His colleagues on the Arlington County board made Michael E. Brunner chairman for the day at their meeting Saturday.
It was a sentimental gesture, reminiscent of the old TV game show during which a contestant was made "Queen for a Day."
As the only Republican on the Democratic-controlled board for the past four years, Brunner, 44, never stood a chance of being elected to the visible chairman's post for a genuine term.
Though the tenure was brief, the Democrats' tribute was sincere: "We have great esteem for him as an individual and as a colleague," said board Chairman Albert C. Eisenberg.
Brunner's term expires next month, and he did not run for reelection this fall, citing the obligations of his job as chief executive of the National Telephone Cooperative Association and the wish to spend more time with his family. His wife Elizabeth is a psychologist for the Arlington schools. They have two teen-age sons.
Lawyer William G. Newman won election to replace Brunner and will give the Democrats complete control of the five-member board next year.
Brunner's departure comes as Arlington Republicans face some tough questions about the party's future.
The party boasted of a resurgence and backed seven candidates, including two for the county board, in the Nov. 3 election. None of them won. In the county board and sheriff's races, the Republicans lost by greater margins than they did four years ago.
"We had without a doubt the most active election year operation ever," said Arlington Republican Chairman Scott McGeary. But "you don't rebuild a party overnight."
Others are more blunt.
"The Democrats know more identified Republicans than we do," said Bill Miller, a party activist. He was alluding to the Democrats' extensive grass roots precinct operations.
Richard A. Staley, an ally of McGeary's who is expected to become first vice chairman of the party, said there is "deadwood" in the party's leadership. Some party members appear only at the election night party, he said. By the time campaign workers arrive, "the food is gone, the bar is dry."
As Brunner's term comes to a close, his fellow Republicans give him mixed reviews. Part of the ambivalence comes from his popularity with his colleagues. After all, they figure, if the Democrats like him so much, how good a Republican is he?
"I think he has done as good a job as he could considering the last couple of years he couldn't even get a second on a motion," said Staley. "When you're one out of five, you can't do much more than hold the flag. He has."
There are some hard feelings about Brunner stemming from the 1983 election. Some believed that Brunner's campaign organization had not done enough to help fellow Republican Walter L. Frankland, who was running for reelection to the board.
"He was my running mate, but I use that in quotes," said Frankland in an interview last week. He said that Brunner, who has a low-key style and rarely spoke during board meetings, "could have been a little more visible or vocal" on some issues.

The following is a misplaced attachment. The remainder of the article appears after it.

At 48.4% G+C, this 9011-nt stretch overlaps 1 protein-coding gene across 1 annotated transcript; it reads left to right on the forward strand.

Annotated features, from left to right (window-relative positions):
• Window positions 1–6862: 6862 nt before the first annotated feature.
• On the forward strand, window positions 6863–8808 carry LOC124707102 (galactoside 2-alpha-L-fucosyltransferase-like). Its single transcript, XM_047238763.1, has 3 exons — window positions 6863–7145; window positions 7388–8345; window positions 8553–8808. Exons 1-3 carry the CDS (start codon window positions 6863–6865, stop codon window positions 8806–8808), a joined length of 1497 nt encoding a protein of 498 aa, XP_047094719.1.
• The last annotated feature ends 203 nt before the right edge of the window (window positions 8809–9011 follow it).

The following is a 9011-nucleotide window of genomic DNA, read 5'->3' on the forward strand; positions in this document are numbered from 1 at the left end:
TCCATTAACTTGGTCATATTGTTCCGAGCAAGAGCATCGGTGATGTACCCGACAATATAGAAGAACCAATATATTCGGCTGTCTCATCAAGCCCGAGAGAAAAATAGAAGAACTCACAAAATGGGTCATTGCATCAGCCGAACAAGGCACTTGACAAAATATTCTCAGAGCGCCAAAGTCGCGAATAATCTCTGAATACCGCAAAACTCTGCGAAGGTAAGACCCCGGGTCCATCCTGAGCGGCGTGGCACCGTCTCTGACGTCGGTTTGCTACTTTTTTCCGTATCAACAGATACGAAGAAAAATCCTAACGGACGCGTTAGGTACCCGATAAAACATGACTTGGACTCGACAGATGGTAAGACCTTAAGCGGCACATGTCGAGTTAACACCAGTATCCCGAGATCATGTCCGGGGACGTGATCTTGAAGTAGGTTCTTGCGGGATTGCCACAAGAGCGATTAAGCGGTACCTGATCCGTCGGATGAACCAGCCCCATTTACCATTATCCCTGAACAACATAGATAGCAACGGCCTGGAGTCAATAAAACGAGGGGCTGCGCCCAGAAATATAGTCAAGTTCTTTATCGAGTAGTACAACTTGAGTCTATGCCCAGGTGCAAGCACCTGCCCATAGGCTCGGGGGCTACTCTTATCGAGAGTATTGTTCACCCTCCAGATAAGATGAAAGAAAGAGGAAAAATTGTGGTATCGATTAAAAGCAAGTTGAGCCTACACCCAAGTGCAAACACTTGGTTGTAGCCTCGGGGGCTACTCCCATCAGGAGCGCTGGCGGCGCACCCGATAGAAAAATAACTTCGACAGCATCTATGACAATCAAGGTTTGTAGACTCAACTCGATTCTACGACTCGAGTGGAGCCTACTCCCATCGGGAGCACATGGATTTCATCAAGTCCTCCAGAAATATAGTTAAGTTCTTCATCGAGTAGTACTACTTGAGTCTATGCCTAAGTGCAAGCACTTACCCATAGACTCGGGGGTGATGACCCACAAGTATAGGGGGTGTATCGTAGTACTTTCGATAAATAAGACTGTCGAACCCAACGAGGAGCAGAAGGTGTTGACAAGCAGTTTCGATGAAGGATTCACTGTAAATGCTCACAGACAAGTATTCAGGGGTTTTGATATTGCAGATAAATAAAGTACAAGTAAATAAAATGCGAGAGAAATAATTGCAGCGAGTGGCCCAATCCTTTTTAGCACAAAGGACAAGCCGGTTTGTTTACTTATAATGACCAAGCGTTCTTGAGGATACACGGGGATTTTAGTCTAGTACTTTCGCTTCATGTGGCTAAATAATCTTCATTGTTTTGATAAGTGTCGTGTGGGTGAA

But Frankland tempered his criticism by saying that Brunner was able to appoint some Republicans to county panels. "He did the best he could under the circumstances."
Brunner describes his term as successful, saying he has been effective and has kept his campaign promise to be open-minded.
"I think I have been someone who listens," he said. "I have often gone to a board meeting without having made up my mind how to vote on an issue and have been persuaded by the debate, argument and citizen testimony."
Elected in 1983 as a Republican-backed independent, Brunner was seen as a moderate and drew support from Democrats as well as Republicans.
Early on, he voted in the minority against a resolution calling for a bilateral nuclear freeze, saying it was a national issue, not a county issue. He opposed a county affirmative action plan, saying its goals and timetables could lead to quotas.
He voted against three of the past four county budgets, criticizing the growth of the bureaucracy and arguing for deeper tax cuts. He voted for the budget this year, saying the spending rate was acceptable.
Brunner's fiscal caution has extended to voting against new state-of-the-art garbage carts for residents, calling them an unnecessary expense. This year he voted against a new pay plan for county employes, saying costs were not spelled out.
"I come from a basis of wanting to spend less rather than more," said Brunner. "I have not often prevailed, but I expressed a point of view that hadn't been expressed."
On another issue, Brunner approved county backing of an agreement that will set aside 200 units of the Lee Gardens apartment complex for low-income tenants. Lee Gardens "sent the message that Arlington County is serious about maintaining diversity," he said.
Kenneth J. Ingram, a Republican moderate who has been active in local politics, said Brunner's greatest impact has been through his personality. While previous Republican board members have been confrontational, Brunner "has been upbeat even when taking a dissenting point of view."
"It's created a positive image for Republicans . . . and been healthy for Arlington," said Ingram.